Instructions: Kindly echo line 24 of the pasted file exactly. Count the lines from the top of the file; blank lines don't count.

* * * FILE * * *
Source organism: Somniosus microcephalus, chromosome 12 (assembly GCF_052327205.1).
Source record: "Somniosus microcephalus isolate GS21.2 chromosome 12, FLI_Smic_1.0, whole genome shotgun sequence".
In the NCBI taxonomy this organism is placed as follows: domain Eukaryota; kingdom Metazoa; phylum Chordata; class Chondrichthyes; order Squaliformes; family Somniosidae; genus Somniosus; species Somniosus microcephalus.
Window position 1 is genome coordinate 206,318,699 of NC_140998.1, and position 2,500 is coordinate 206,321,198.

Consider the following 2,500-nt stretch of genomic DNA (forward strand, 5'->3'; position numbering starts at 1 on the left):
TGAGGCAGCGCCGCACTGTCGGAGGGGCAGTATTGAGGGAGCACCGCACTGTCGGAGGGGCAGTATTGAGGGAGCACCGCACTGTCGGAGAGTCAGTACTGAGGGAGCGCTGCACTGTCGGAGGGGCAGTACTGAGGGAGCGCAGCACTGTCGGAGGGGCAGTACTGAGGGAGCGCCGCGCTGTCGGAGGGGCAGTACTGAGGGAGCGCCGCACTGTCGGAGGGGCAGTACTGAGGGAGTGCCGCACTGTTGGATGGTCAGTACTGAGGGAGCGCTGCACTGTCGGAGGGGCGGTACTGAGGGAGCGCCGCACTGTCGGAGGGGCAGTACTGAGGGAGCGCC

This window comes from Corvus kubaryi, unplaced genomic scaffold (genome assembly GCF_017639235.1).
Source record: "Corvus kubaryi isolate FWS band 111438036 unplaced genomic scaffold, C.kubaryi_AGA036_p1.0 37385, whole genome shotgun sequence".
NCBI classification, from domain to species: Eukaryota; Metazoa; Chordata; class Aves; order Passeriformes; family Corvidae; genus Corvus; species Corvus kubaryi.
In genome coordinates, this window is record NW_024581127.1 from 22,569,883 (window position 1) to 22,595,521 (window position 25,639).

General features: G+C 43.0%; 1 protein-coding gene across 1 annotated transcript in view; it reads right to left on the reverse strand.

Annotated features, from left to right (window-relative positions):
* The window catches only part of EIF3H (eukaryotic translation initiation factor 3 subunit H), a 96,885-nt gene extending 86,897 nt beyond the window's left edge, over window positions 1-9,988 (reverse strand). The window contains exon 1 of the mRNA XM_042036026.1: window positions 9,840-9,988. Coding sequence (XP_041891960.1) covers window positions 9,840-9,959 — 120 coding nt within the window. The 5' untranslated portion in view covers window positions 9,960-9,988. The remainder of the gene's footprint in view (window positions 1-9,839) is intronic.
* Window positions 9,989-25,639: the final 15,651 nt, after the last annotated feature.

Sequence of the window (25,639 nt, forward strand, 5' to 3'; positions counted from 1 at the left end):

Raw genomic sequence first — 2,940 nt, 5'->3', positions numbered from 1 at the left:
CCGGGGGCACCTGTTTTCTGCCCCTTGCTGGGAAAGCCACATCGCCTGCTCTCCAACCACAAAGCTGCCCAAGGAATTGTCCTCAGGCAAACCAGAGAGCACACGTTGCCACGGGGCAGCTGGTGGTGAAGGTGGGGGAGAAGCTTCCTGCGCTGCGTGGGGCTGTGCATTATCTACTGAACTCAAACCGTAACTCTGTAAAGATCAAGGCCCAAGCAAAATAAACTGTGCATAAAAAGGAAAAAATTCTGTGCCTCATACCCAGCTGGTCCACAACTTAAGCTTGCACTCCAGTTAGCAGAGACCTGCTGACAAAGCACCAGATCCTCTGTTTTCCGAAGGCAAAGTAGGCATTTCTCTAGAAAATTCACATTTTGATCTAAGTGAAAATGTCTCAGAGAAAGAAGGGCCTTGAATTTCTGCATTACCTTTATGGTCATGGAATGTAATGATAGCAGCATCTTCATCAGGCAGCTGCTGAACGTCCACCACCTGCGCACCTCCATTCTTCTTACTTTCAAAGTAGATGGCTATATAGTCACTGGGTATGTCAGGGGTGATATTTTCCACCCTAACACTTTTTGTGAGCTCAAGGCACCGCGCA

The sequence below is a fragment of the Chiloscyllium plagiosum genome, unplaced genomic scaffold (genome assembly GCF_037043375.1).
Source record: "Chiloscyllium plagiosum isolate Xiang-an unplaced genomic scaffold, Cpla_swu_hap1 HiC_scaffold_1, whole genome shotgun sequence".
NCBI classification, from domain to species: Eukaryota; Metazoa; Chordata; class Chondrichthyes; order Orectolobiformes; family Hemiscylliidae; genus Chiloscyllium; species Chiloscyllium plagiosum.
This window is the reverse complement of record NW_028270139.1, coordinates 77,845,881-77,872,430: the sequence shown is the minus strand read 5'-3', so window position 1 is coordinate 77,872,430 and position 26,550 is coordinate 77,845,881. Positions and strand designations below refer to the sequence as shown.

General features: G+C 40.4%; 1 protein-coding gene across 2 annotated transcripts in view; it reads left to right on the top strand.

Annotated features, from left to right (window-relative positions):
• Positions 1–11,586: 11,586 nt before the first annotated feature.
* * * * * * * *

• Positions 1–11,586: 11,586 nt before the first annotated feature.